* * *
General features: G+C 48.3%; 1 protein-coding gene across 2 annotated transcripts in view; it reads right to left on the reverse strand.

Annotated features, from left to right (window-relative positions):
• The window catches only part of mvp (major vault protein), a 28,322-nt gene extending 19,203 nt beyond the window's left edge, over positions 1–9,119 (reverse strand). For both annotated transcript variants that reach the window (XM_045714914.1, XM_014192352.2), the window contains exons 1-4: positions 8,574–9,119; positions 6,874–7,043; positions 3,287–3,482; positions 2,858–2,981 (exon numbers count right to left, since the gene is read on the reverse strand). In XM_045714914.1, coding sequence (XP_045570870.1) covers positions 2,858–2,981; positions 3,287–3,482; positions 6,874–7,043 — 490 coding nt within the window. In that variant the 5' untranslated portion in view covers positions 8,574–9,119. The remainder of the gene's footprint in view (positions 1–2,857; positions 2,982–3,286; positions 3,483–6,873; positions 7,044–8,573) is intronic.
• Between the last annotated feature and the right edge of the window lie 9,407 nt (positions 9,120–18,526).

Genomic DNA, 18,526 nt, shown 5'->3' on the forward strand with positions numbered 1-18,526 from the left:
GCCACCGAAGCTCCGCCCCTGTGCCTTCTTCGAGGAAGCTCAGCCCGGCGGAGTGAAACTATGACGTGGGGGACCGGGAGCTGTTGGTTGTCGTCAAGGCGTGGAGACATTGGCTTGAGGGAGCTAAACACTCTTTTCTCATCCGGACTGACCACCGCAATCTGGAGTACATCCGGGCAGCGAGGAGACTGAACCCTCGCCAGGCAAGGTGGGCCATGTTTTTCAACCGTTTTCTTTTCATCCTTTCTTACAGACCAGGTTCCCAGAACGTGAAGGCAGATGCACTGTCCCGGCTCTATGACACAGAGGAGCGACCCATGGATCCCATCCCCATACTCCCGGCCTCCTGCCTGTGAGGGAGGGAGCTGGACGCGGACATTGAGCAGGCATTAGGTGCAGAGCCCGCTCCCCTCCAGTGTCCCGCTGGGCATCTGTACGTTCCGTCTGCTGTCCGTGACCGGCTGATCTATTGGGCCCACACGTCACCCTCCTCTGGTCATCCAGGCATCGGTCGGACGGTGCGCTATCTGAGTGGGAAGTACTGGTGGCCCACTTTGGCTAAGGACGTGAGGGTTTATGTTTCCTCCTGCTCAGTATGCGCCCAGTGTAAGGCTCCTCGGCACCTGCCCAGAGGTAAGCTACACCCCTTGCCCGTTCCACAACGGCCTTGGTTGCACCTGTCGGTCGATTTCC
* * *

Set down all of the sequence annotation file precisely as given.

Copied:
General features: G+C 48.3%; 1 protein-coding gene across 2 annotated transcripts in view; it reads right to left on the reverse strand.

Annotated features, from left to right (window-relative positions):
• The window catches only part of mvp (major vault protein), a 28,322-nt gene extending 19,203 nt beyond the window's left edge, over positions 1–9,119 (reverse strand). For both annotated transcript variants that reach the window (XM_045714914.1, XM_014192352.2), the window contains exons 1-4: positions 8,574–9,119; positions 6,874–7,043; positions 3,287–3,482; positions 2,858–2,981 (exon numbers count right to left, since the gene is read on the reverse strand). In XM_045714914.1, coding sequence (XP_045570870.1) covers positions 2,858–2,981; positions 3,287–3,482; positions 6,874–7,043 — 490 coding nt within the window. In that variant the 5' untranslated portion in view covers positions 8,574–9,119. The remainder of the gene's footprint in view (positions 1–2,857; positions 2,982–3,286; positions 3,483–6,873; positions 7,044–8,573) is intronic.
• Between the last annotated feature and the right edge of the window lie 9,407 nt (positions 9,120–18,526).

Genomic DNA, 18,526 nt, shown 5'->3' on the forward strand with positions numbered 1-18,526 from the left:
GCCACCGAAGCTCCGCCCCTGTGCCTTCTTCGAGGAAGCTCAGCCCGGCGGAGTGAAACTATGACGTGGGGGACCGGGAGCTGTTGGTTGTCGTCAAGGCGTGGAGACATTGGCTTGAGGGAGCTAAACACTCTTTTCTCATCCGGACTGACCACCGCAATCTGGAGTACATCCGGGCAGCGAGGAGACTGAACCCTCGCCAGGCAAGGTGGGCCATGTTTTTCAACCGTTTTCTTTTCATCCTTTCTTACAGACCAGGTTCCCAGAACGTGAAGGCAGATGCACTGTCCCGGCTCTATGACACAGAGGAGCGACCCATGGATCCCATCCCCATACTCCCGGCCTCCTGCCTGTGAGGGAGGGAGCTGGACGCGGACATTGAGCAGGCATTAGGTGCAGAGCCCGCTCCCCTCCAGTGTCCCGCTGGGCATCTGTACGTTCCGTCTGCTGTCCGTGACCGGCTGATCTATTGGGCCCACACGTCACCCTCCTCTGGTCATCCAGGCATCGGTCGGACGGTGCGCTATCTGAGTGGGAAGTACTGGTGGCCCACTTTGGCTAAGGACGTGAGGGTTTATGTTTCCTCCTGCTCAGTATGCGCCCAGTGTAAGGCTCCTCGGCACCTGCCCAGAGGTAAGCTACACCCCTTGCCCGTTCCACAACGGCCTTGGTTGCACCTGTCGGTCGATTTCC